Yesterday, I finally checked out the ongoing clearance at Coyote Yarns in Middleton. I was hoping to find a few specific types of yarns, to solve some stash-deficiencies. What! you say. How can the woman who blogs as SABLE have any stash deficiencies? Well, It comes from seeing the potential in every yarn. When my yarn hoarding first manifested itself, around 1990, my old favorite yarn shop in Ithaca NY, Knitting Machines, Etc, had bought a close-out lot of a Shetland-style fingering weight yarn. I bought the whole big box of it and Alice Starmore's then-newly-released Fair Isle Knitting. I have made many projects with yarn from that batch, but there have been a few colors that resisted use. I keep trying new ways to pair up these yarns with other yarns, so that they might finally leave my stash. I had an Aha! moment recently and started playing with a three-color slip stitch from Barbara Walker's First Treasury. I used the difficult beigy-tan-tweedy yarn with a loden green and a navy-blue with tan and loden tweedy flecks. And it really sings! And my husband likes it and would wear it in a sweater. Problem solved, right? Wrong. Because I don't have enough of the dark tweedy blue. So, an example of yarn-shopping to solve a problem would be to buy the type of fingering weight blue yarn I would need for this project. An example of the type of shopping that creates problems was buying 6 skeins of Noro Transitions from the sale bin. And I solved that problem at Coyote Yarns. With 4 skeins of a nice soft bulky black yarn which will tame that Noro into a very warm cardigan.

Now, if only I could solve the problem of my time deficiency!

Sunday, November 06, 2005

Nothing but pictures...

OK, maybe a little descriptive text, too.
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Newly acquired stash from my mini-yarn-crawl with Terby yesterday.

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The fully completed porch: front view.

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Side view

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Back and side view.

I realized I never posted the pics of the whole completed project, though it has appeared as background in several photos.

Saturday, November 05, 2005

The Internet is acting up!

Finally, not just my computer. I think. I've been having trouble posting comments on knittyboard and on a few of my friends' blogs. Blogger was down earlier today. Hmm. The world wide web seems to be having a spastic evening.

Terby and I went to the other knitting group this morning. This one meets on the first Sat of each month, in addition to several regular weekday evening times. Parents of young children know that regularly planning to skip out of the house for social knitting time any time between 5:30 and 7 is a good way to curry disfavor with the spouse or equivalent. The organizers of First Sat knitting really want to find a place on the east side of town, on a bus route, where space for 8-10 people can be reserved. Hmm. It hasn't been easy to find a permanent home that satisfies all these requirements. Today we met in a brand new yarn shop that just opened in Monona. It was fun looking at all the goodies. I was pretty restrained and bought only one skein of Cherry Tree Hill sock yarn. But what a skein! I'll try to get some pics tomorrow. I hope this shop can make a go of it. Madison is pretty saturated with yarn sources. Lots of chains: two Walmarts, two Michael's, Hobby Lobby, two Wisconsin Craft Marts, 2 super Joann's, Hancock Fabrics. Then the following actual yarn shops in town or within half an hour: Lakeside Fibers, The Knitting Tree, The Sows Ear, Off the Beaten Track (new place in Monona), Coyote Yarns, Susan's Fiber Shop, Stitcher's Crossing. Plus some other businesses, like LMNOPies, the pastry shop with yarn, that have jumped on the bandwagon. All of this going up against internet sources.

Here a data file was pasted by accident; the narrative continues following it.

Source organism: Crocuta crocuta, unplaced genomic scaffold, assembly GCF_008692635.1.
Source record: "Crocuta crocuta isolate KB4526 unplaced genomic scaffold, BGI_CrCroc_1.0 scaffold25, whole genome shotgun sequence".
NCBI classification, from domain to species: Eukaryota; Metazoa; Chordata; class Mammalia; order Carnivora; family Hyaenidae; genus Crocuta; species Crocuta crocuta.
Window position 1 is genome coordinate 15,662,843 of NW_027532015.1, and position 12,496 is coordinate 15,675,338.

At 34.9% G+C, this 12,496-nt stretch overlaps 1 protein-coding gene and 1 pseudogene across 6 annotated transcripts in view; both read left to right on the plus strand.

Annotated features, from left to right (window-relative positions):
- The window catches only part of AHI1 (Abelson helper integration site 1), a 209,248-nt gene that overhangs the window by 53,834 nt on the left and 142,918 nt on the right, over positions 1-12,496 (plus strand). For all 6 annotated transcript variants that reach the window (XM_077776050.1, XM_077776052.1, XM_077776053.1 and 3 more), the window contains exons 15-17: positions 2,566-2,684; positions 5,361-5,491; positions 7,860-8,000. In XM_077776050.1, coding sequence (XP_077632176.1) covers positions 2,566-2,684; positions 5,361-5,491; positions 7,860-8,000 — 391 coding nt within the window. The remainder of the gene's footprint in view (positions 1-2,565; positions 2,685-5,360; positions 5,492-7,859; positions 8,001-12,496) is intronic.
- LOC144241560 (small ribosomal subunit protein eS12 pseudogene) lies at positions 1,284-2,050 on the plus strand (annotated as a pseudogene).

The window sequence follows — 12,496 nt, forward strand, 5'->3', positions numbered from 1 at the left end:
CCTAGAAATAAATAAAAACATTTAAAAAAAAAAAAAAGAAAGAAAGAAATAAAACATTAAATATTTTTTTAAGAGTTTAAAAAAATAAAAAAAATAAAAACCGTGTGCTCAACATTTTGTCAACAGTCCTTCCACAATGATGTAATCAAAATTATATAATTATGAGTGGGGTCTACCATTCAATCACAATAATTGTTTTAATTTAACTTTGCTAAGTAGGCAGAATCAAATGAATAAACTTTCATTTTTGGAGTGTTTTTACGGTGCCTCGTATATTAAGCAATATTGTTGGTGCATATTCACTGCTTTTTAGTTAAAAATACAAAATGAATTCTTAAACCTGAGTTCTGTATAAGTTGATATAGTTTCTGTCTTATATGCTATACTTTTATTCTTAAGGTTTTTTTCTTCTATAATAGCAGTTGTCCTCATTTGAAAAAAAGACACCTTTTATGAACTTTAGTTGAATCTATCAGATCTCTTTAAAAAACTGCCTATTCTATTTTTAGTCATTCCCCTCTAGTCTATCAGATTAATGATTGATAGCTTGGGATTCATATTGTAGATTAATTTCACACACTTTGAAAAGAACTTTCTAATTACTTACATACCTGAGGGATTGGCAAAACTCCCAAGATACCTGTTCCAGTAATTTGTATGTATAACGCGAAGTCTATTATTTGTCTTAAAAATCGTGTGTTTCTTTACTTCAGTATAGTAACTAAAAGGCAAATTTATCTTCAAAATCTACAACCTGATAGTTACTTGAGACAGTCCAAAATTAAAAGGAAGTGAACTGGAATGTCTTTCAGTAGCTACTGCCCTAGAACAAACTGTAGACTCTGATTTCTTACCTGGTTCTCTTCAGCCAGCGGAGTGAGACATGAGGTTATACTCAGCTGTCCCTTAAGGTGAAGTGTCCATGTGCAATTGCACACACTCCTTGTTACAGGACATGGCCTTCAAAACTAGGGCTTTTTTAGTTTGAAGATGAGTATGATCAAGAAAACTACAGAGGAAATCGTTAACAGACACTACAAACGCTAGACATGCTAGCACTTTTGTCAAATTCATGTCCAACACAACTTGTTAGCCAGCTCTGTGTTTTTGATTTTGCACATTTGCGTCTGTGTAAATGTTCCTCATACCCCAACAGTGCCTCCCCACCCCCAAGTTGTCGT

After Terby and I left Monona, we popped in at Lakeside Fibers, where I cleaned out the sale bin of various 50% off balls of Jameison's DK. And saw the mom of one of Colin's classmates, who works there. (The mom, not the classmate.)

In the afternoon I visited the storage unit and realized that there's still more yarn over there than I had remembered. I brought home a couple boxes to have on hand.

Tantrum-boy, aka Colin, started pitching fits around dinner. (That's why parents aren't allowed to trot off to knitting group at 6 pm) and is, even now, at almost 11 pm, pitching fits IN HIS SLEEP! He's got a big-time case of Crabola Virus. I only hope it passes soon. I can't take it much longer.

In any case, Tantrum-boy should be well enough for a nice full week of preschool this week. And I will blissfully roll in yarn and swatch and play.

Thursday, November 03, 2005

The week I'd rather not relive...

Scott's been in Chicago since Monday night, taking a class related to his work. He gets back late tomorrow night. Colin's been running a low fever and coughing chest-rattling phlegmy coughs. I'm fighting a mild cold and so is Owen. In a casual scan of blogs, I've read that people all over seem to be sick. I guess it's the season.

I haven't got much knitting done. But did manage to order some yarn online: just what I needed!

Colin seems to be on the mend, so maybe he can go to his morning preschool tomorrow. His appetite has returned and his energy level is a little more normal.

I hope to start on some fun new patterns soon. That is, if I can ever get a minute to myself.

Last night I made a pair of really wild pajama pants to replace a pair that was self-destructing. The great thing about pajamas is being able to wear colors and prints I might not choose to wear in public.
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This was a real quick'n'dirty project. I had bought the fabric from a sale heap at Hancock Fabrics. It's a t-shirt knit with the big floral print. Sometimes they get flatfold bargains that I think are remaindered from the garment biz. The pajamas I took apart to use for a pattern had biased with several years of washing. Of course I didn't take the time to properly draft a new straight pattern, so these pajamas have built-in twist: the seams wrap around the legs. Oh well. Maybe this fabric will bias in the other direction and they'll straighten out with time. In any case, they are very comfortable and do not have big holes forming all over.

I'll leave you with a Halloween treat.